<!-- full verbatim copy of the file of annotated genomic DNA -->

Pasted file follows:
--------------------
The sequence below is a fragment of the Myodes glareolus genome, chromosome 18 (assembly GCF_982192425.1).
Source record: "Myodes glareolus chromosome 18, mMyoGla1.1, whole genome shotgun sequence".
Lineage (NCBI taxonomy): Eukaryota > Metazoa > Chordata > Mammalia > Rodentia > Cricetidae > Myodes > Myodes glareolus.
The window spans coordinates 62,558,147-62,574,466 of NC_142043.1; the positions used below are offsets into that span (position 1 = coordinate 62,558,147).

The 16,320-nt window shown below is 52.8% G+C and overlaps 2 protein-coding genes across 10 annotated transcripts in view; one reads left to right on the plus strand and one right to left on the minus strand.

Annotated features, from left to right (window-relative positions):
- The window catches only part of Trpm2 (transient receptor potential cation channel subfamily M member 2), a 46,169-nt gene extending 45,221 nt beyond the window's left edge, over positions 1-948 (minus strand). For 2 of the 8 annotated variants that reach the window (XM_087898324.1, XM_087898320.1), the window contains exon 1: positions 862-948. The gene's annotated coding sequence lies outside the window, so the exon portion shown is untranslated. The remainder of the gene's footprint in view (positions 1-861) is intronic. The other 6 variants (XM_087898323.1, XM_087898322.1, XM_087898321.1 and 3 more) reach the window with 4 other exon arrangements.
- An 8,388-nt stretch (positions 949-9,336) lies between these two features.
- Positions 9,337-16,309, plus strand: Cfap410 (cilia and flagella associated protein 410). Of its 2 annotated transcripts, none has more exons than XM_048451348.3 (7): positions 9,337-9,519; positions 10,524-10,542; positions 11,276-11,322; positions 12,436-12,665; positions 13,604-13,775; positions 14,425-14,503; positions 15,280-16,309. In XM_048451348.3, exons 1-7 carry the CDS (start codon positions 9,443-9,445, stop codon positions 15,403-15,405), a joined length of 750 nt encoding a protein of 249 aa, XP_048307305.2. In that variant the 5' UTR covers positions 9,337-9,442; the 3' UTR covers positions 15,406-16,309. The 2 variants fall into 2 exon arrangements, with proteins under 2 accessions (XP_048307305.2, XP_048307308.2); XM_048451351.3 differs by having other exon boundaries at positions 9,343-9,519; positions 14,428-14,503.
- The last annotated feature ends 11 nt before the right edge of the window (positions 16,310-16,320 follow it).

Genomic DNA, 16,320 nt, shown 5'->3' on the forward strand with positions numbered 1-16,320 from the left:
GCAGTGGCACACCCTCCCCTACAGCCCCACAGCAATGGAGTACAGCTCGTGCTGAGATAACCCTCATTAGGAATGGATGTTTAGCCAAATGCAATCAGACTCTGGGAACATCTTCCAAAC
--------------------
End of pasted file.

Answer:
The sequence below is a fragment of the Myodes glareolus genome, chromosome 18 (assembly GCF_982192425.1).
Source record: "Myodes glareolus chromosome 18, mMyoGla1.1, whole genome shotgun sequence".
Lineage (NCBI taxonomy): Eukaryota > Metazoa > Chordata > Mammalia > Rodentia > Cricetidae > Myodes > Myodes glareolus.
The window spans coordinates 62,558,147-62,574,466 of NC_142043.1; the positions used below are offsets into that span (position 1 = coordinate 62,558,147).

The 16,320-nt window shown below is 52.8% G+C and overlaps 2 protein-coding genes across 10 annotated transcripts in view; one reads left to right on the plus strand and one right to left on the minus strand.

Annotated features, from left to right (window-relative positions):
- The window catches only part of Trpm2 (transient receptor potential cation channel subfamily M member 2), a 46,169-nt gene extending 45,221 nt beyond the window's left edge, over positions 1-948 (minus strand). For 2 of the 8 annotated variants that reach the window (XM_087898324.1, XM_087898320.1), the window contains exon 1: positions 862-948. The gene's annotated coding sequence lies outside the window, so the exon portion shown is untranslated. The remainder of the gene's footprint in view (positions 1-861) is intronic. The other 6 variants (XM_087898323.1, XM_087898322.1, XM_087898321.1 and 3 more) reach the window with 4 other exon arrangements.
- An 8,388-nt stretch (positions 949-9,336) lies between these two features.
- Positions 9,337-16,309, plus strand: Cfap410 (cilia and flagella associated protein 410). Of its 2 annotated transcripts, none has more exons than XM_048451348.3 (7): positions 9,337-9,519; positions 10,524-10,542; positions 11,276-11,322; positions 12,436-12,665; positions 13,604-13,775; positions 14,425-14,503; positions 15,280-16,309. In XM_048451348.3, exons 1-7 carry the CDS (start codon positions 9,443-9,445, stop codon positions 15,403-15,405), a joined length of 750 nt encoding a protein of 249 aa, XP_048307305.2. In that variant the 5' UTR covers positions 9,337-9,442; the 3' UTR covers positions 15,406-16,309. The 2 variants fall into 2 exon arrangements, with proteins under 2 accessions (XP_048307305.2, XP_048307308.2); XM_048451351.3 differs by having other exon boundaries at positions 9,343-9,519; positions 14,428-14,503.
- The last annotated feature ends 11 nt before the right edge of the window (positions 16,310-16,320 follow it).

Genomic DNA, 16,320 nt, shown 5'->3' on the forward strand with positions numbered 1-16,320 from the left:
GCAGTGGCACACCCTCCCCTACAGCCCCACAGCAATGGAGTACAGCTCGTGCTGAGATAACCCTCATTAGGAATGGATGTTTAGCCAAATGCAATCAGACTCTGGGAACATCTTCCAAAC